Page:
• Elway
  • Brady
  • Roethlisberger
  • Eli Manning

Those ten quarterbacks account for over half (26) of the 48 Super Bowl champions.  Only Jim Plunkett has managed to win more than one Super Bowl while not being drafted by the team that won them.  I think that says a lot.  About how lucky the Seahawks are, for starters.  And about how important it is to find your guy and cultivate him from Day 1.  The right quarterback can immediately turn around a franchise.  That means recognizing what you have and not giving him away.  That means building around him to put him in the best position to succeed.

And that means, if you’re currently a franchise in need, don’t try to go for the quick fix by picking up some doofus off the street.  I can all but guarantee the Chiefs, for instance, will never win a championship with Alex Smith at the helm.  That says nothing of Smith’s abilities.  That’s just playing the percentages.  The only chance you have to succeed through free agency is to obtain a future Hall of Famer, and what are the odds of that?  As I said before, if you’re smart, you hang onto those guys for dear life.  So, in reality, you have to be EXTREMELY lucky.  Even luckier than you have to be to just draft the right guy in the first place.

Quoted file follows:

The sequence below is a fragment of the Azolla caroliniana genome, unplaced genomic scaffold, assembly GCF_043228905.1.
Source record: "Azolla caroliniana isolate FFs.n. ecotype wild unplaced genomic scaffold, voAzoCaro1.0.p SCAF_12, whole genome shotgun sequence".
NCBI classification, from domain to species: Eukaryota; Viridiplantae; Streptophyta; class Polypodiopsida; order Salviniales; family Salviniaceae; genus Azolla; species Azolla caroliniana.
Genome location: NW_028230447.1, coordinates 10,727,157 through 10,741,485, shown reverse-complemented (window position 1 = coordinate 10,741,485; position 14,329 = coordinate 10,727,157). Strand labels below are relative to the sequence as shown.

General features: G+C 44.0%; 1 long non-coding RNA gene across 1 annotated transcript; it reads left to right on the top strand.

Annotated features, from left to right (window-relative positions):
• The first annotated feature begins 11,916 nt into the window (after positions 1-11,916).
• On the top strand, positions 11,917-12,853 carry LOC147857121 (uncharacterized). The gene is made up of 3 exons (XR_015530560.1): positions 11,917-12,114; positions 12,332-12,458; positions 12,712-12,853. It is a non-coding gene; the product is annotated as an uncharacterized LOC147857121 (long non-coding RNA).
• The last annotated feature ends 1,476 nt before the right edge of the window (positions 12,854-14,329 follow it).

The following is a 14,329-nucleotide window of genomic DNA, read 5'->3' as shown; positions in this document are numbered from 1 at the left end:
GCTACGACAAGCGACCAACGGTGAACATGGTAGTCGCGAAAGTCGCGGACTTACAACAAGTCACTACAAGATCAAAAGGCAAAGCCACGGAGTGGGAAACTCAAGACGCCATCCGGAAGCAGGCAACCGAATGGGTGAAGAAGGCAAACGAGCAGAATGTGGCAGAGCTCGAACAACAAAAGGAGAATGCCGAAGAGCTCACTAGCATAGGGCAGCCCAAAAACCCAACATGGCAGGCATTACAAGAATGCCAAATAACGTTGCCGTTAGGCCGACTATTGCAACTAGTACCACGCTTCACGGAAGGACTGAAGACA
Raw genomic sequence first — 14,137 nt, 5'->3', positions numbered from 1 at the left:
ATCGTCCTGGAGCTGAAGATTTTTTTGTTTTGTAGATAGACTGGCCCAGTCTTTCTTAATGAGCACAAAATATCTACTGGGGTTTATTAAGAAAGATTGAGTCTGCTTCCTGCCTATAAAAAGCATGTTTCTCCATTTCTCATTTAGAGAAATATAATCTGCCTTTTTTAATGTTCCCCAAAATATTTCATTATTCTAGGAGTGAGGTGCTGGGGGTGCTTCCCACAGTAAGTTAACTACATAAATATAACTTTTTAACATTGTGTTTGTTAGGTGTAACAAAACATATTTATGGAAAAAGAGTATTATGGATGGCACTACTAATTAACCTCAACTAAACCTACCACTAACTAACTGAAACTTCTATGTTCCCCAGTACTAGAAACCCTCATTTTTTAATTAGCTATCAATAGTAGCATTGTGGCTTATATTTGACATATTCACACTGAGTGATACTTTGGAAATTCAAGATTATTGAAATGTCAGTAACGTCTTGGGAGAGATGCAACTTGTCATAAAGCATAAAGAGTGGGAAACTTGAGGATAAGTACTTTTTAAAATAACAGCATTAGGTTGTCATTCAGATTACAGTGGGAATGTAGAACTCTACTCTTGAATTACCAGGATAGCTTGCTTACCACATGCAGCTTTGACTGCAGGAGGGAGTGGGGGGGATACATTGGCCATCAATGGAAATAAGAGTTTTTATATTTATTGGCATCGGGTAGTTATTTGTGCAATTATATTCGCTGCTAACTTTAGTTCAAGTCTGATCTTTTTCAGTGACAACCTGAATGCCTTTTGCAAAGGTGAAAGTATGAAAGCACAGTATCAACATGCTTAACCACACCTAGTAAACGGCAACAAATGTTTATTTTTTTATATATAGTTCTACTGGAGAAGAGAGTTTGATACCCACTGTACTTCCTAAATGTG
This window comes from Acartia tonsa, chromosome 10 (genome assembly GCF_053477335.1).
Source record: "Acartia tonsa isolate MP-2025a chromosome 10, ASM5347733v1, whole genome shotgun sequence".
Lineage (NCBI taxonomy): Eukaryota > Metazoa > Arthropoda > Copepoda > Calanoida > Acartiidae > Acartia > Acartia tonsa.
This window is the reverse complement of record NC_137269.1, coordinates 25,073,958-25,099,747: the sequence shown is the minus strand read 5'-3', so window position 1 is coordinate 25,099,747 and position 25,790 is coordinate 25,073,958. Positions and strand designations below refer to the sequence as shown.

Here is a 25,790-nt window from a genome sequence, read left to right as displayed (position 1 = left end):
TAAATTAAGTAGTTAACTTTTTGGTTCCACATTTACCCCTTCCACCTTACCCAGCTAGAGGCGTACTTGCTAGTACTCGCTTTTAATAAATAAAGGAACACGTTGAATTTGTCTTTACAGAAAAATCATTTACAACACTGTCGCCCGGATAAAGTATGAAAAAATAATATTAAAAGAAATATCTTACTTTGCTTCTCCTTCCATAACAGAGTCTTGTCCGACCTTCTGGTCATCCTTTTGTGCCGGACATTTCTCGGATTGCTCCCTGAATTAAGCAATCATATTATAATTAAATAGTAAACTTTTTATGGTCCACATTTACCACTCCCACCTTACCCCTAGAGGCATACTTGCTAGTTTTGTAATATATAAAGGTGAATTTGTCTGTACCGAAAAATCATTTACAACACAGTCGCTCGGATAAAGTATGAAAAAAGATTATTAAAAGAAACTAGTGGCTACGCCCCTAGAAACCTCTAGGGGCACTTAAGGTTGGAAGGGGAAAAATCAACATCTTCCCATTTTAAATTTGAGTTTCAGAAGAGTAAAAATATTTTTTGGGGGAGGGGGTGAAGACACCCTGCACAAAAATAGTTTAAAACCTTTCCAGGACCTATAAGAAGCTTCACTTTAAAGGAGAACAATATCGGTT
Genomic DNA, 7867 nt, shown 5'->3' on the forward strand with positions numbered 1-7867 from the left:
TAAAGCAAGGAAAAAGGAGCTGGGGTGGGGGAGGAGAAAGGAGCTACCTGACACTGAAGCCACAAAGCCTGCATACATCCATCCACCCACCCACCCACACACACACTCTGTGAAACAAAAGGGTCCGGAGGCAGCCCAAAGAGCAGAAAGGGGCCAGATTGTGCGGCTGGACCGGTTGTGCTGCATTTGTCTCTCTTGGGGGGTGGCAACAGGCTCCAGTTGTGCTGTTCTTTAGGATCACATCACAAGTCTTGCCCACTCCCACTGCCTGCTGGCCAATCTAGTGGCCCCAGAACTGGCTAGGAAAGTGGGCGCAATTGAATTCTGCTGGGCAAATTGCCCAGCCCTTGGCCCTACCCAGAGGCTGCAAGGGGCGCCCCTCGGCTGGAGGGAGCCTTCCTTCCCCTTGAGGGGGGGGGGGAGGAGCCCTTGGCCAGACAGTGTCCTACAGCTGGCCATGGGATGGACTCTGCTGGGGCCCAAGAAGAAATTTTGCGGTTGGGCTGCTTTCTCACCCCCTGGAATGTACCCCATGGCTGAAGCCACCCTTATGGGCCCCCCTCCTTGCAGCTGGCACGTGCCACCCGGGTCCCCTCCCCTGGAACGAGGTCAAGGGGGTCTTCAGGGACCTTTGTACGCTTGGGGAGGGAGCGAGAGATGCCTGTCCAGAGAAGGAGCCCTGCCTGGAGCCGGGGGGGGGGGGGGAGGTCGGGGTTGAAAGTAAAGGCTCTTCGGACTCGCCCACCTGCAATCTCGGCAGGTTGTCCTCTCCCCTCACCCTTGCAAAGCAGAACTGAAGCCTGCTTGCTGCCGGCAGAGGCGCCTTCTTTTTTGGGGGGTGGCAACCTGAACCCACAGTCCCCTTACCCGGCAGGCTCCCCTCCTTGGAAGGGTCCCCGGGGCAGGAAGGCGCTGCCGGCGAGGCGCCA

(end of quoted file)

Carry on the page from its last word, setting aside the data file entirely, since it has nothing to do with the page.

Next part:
Reviewing The Wild Card Weekend

So, the Seahawks get to face the Saints.  I’ll have my take on why we’ll beat them later in the week.  For now, let’s take a look back at the weekend that was.

Indianapolis defeats Kansas City 45-44

There was a great article on Grantland last week about the woes of the Kansas City sports fan.  People like to anoint Cleveland as the most tortured sports city, even though they’ve actually won championships in football (granted, in the 40s and 50s), and their baseball franchise has actually PLAYED in the World Series and won a title.  But, whatever, it’s Cleveland, so you might as well let them win SOMETHING, even if it is as dubious a title as this.

Kansas City certainly belongs in the discussion, especially recently.  They haven’t won an NFL playoff game since January of 1994, with Joe Montana at the helm.  And, as of this weekend, the saga continues.

To gag away a 28-point lead (the second-largest deficit overcome in NFL Playoff history, behind the Bills/Oilers game in January of 1993, with a 32-point halftime deficit) early in the third quarter is incomprehensible.  With the way the Colts were playing, with Andrew Luck having a terrible first half & change, I couldn’t envision a scenario where the Colts made their way back into the game after being down 38-10.